I don’t think it’s a stretch to say that, in general, we humans don’t like change. Patterns and predictability are safe, and a deviation from that represents risk. I absolutely understand why it is that we don’t like change. But lately I’ve been thinking about our responses to change. With most changes, the response is to try and make things the way they were before. Or to at least mitigate the risk that a change represents. So why is it that some changes elicit a response while others do not?
It seems to me that there are three factors at work here.
1. Time frame. Rapid change generates an equally rapid response. It’s jarring, and our response is almost reflexive. But what about changes that occur more slowly? These changes seem to be more insidious because we are less likely to extrapolate their cumulative effects into the future and it’s easier to ignore them. This applies to many subjects. Matters of health, for instance. Weight gain is a prime example. When we see morbidly obese people, we often wonder “How did they let themselves get that way?” The answer is because most people don’t gain 150 lbs overnight, or even over a few months.
Weight gain is one of those insidious changes. You pack on a pound here, a pound there–over the course of a few months you might not even notice a physical change. A few more months go by and you notice a slight physical change–easy to shrug off or make excuses for, easy to promise that you’ll start exercising. But the snowball effect has already started. As you keep gaining weight, it becomes harder to lose it, and eventually the task becomes a daunting undertaking all because you let it sneak up on you.
This can extend to scientific principles like evolution. I often hear people say things like, “Well how come I’ve never seen evolution happen?” Well, you do see it happen. But the guiding principle of evolution is that it takes place over vast stretches of time. It’s like watching a movie that’s been slowed down by a factor of 1,000,000–obviously you aren’t going to see any meaningful changes soon. Or, if you’d prefer another film analogy, it would be like taking a reel of film and looking at each frame individually. The changes between frames are minute and probably hard to perceive, but when you add them all up they do show a significant change. And it’s because of this large time frame that people don’t change their response to available evidence–it doesn’t occur in a time frame that they can handle.
Climate change also falls into this category. So the temperature goes up 0.1 of a degree. Big deal. We probably wouldn’t even be able to perceive that in our day to day lives. And if each year the average temperature goes up by 0.1 a degree, maybe we can acclimatize for a bit and again we don’t notice it. Until it actually does disrupt our lives. Just like the fellow with hypertension who can’t actually feel his blood pressure increasing until he gets incredible headaches. Whether you believe in climate change or not, and whether you believe it’s due to man’s activities or not, the numbers are inescapable, and they show a trend of increasing temperature. Just take a look at the data:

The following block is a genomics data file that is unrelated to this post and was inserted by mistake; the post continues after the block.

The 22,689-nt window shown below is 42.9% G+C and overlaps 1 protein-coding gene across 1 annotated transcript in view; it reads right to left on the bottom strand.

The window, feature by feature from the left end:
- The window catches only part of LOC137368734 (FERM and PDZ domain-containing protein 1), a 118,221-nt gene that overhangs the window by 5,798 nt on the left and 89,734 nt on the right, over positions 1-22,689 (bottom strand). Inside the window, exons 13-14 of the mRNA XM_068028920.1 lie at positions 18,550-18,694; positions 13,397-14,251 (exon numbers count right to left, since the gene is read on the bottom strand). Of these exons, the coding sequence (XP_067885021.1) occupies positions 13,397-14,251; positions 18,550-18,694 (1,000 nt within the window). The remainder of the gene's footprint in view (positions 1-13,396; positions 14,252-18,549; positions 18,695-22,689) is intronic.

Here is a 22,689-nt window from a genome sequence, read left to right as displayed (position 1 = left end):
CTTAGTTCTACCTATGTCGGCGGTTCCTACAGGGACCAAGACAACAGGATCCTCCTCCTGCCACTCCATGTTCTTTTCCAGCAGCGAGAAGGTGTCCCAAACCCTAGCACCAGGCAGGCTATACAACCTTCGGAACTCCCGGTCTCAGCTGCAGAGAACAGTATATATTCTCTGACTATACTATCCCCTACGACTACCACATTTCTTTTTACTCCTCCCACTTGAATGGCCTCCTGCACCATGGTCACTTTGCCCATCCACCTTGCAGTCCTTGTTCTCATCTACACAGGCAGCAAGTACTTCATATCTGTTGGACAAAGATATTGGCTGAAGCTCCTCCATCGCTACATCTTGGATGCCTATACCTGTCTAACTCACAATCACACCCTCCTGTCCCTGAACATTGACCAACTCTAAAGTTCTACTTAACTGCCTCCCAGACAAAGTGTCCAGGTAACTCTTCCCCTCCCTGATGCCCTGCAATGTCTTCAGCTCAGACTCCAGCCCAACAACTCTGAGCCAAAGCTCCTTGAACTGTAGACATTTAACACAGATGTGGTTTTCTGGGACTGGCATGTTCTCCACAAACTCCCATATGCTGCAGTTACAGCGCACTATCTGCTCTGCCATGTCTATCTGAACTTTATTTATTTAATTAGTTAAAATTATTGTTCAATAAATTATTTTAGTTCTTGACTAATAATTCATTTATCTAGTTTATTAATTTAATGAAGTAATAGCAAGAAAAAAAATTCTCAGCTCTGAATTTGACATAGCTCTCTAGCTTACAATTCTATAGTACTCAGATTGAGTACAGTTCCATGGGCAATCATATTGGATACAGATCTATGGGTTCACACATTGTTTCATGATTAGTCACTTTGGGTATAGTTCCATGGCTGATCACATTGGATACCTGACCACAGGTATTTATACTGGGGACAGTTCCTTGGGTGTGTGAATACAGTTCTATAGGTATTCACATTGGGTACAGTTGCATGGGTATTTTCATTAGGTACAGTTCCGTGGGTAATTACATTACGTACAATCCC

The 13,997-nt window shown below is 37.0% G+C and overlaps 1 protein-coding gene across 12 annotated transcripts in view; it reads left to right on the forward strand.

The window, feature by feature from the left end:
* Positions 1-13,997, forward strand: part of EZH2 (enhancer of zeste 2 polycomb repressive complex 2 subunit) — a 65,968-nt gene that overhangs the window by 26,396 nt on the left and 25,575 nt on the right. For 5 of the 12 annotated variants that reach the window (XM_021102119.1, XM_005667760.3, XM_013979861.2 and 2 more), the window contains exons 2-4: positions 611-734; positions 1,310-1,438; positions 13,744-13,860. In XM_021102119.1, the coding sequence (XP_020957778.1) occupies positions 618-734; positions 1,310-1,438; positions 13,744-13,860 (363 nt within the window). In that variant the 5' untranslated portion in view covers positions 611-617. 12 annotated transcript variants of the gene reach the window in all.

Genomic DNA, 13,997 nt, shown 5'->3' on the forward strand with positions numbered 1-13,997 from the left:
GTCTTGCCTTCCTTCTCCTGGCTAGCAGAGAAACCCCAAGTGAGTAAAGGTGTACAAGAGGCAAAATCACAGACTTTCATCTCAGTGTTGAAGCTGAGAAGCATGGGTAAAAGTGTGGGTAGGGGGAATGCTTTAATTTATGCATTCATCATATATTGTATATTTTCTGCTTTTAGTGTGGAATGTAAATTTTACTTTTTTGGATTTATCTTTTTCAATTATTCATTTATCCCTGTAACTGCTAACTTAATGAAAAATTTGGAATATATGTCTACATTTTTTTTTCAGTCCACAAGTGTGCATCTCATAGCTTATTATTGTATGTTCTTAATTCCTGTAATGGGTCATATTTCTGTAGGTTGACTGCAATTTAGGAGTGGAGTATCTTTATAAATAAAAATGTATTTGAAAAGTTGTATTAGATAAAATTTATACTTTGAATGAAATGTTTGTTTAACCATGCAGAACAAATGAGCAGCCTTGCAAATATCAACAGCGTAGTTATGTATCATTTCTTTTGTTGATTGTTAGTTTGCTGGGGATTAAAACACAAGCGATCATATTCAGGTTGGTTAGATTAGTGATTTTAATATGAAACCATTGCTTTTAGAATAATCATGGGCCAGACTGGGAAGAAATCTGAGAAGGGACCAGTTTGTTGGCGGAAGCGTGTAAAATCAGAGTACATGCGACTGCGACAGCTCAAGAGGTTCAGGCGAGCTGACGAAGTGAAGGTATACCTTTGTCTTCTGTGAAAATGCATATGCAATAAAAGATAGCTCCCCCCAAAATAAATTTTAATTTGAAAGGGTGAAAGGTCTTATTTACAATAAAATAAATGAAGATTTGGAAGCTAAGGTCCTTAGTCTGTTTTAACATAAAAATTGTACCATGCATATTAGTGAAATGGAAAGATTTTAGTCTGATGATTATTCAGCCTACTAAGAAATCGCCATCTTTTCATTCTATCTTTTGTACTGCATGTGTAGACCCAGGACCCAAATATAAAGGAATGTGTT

2. Geography. Out of sight, out of mind. That old saying probably does have a ring of truth to it. Ice sheets the world over are shrinking? So what? I can’t see that. It doesn’t affect my day to day life if it’s happening half a world away. We lost an inch of coastline this year? Doesn’t matter, I live inland. It’s very easy to trivialize, rationalize, or plain ignore something when it isn’t staring at you directly in the face or when it’s happening to other people.
3. Loss. Sometimes we do know that something needs to be done about a change, but we just aren’t willing to do that something because it represents an immediate loss for us. There are giant islands of plastic floating in the pacific ocean. We know this. We could change this by reducing use of plastic and/or increasing efforts to recycle. But we don’t do that because it would result in a loss of profit, it would require more of a time investment for John Q Public, and quite frankly people like the convenience of disposable plastic things.
Over-fishing is another example. More than 70% of the world’s fisheries are either over-exploited or depleted. Seems like a pretty easy fix, doesn’t it? Just stop eating so much fish. Increase hatchery activities. Decimating a significant player in the food chain of the largest ecosystem on the planet also seems like a bad idea on paper that most rational people would agree with. But what do you think fish consumption around the world looks like? Here, too, this is a problem that we can’t actually see.
You can apply these principles everywhere. To economics with inflation and wage stagnation, to scientific principles, to medicine and health, social issues, etc. The dangers of changes that take place out of sight or very slowly are very real, and our responses to them are fully within our control. We have the ability to recognize and understand these processes which means we can overcome them, ultimately.